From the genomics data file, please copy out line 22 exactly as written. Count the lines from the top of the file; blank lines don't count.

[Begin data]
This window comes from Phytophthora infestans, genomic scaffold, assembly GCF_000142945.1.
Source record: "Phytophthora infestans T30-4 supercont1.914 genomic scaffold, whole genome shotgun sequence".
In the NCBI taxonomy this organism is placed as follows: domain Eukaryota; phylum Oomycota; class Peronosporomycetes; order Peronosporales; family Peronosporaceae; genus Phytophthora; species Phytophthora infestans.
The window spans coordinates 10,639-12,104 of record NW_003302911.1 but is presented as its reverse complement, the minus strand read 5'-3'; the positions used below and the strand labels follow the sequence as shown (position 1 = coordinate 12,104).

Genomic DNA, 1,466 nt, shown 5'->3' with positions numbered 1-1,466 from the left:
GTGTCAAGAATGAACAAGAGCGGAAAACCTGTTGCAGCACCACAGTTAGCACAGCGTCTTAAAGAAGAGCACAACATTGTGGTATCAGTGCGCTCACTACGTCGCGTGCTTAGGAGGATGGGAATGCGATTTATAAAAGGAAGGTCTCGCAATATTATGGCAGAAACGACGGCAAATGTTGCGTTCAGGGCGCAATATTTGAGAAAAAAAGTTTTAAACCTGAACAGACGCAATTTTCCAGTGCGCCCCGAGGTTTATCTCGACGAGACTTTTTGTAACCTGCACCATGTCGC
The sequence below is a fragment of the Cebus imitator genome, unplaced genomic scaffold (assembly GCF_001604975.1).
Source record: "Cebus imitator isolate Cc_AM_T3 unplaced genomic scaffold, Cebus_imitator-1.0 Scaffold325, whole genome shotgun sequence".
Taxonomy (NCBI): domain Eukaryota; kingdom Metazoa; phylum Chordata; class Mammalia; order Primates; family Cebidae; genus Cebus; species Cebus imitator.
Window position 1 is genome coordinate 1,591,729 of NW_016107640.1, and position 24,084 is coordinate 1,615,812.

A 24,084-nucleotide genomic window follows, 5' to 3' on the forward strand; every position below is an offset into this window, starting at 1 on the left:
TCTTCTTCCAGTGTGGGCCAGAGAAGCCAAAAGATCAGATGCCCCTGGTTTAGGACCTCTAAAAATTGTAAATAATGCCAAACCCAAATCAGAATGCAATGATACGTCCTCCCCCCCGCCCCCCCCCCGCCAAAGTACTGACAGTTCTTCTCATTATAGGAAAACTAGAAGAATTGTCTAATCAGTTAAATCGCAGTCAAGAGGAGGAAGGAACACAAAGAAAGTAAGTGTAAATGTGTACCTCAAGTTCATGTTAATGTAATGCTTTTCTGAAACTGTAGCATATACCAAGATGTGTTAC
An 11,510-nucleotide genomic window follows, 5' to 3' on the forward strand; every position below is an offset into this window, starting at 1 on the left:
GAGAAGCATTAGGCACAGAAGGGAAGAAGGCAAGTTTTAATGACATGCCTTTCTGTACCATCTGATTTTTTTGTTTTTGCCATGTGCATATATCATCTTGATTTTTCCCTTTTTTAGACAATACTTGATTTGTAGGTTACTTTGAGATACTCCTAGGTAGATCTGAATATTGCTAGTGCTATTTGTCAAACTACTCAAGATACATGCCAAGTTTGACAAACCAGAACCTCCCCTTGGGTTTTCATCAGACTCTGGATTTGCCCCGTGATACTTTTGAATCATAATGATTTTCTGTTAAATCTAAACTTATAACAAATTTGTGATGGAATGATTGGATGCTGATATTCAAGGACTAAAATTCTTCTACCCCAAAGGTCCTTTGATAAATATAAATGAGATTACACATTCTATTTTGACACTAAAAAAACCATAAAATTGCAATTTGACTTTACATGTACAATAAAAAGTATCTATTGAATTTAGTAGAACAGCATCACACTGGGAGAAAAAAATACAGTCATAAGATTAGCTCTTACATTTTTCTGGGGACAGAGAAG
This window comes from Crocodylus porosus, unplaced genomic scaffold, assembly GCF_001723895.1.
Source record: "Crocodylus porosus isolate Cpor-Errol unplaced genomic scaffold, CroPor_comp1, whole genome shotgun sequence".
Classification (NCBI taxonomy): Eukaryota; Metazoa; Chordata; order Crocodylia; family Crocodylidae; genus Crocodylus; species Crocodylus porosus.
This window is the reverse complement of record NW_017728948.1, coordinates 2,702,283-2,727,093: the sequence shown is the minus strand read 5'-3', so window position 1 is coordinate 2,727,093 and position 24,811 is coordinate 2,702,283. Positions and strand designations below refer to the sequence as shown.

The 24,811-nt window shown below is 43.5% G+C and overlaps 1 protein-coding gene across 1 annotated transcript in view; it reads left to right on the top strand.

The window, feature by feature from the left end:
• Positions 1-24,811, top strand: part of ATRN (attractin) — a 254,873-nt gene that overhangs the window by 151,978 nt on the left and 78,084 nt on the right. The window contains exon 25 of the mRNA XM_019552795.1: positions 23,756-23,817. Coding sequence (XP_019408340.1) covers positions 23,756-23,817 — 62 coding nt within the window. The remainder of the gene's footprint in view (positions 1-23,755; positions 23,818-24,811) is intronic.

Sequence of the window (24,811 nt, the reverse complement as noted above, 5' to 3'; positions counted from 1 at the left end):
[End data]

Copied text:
Sequence of the window (24,811 nt, the reverse complement as noted above, 5' to 3'; positions counted from 1 at the left end):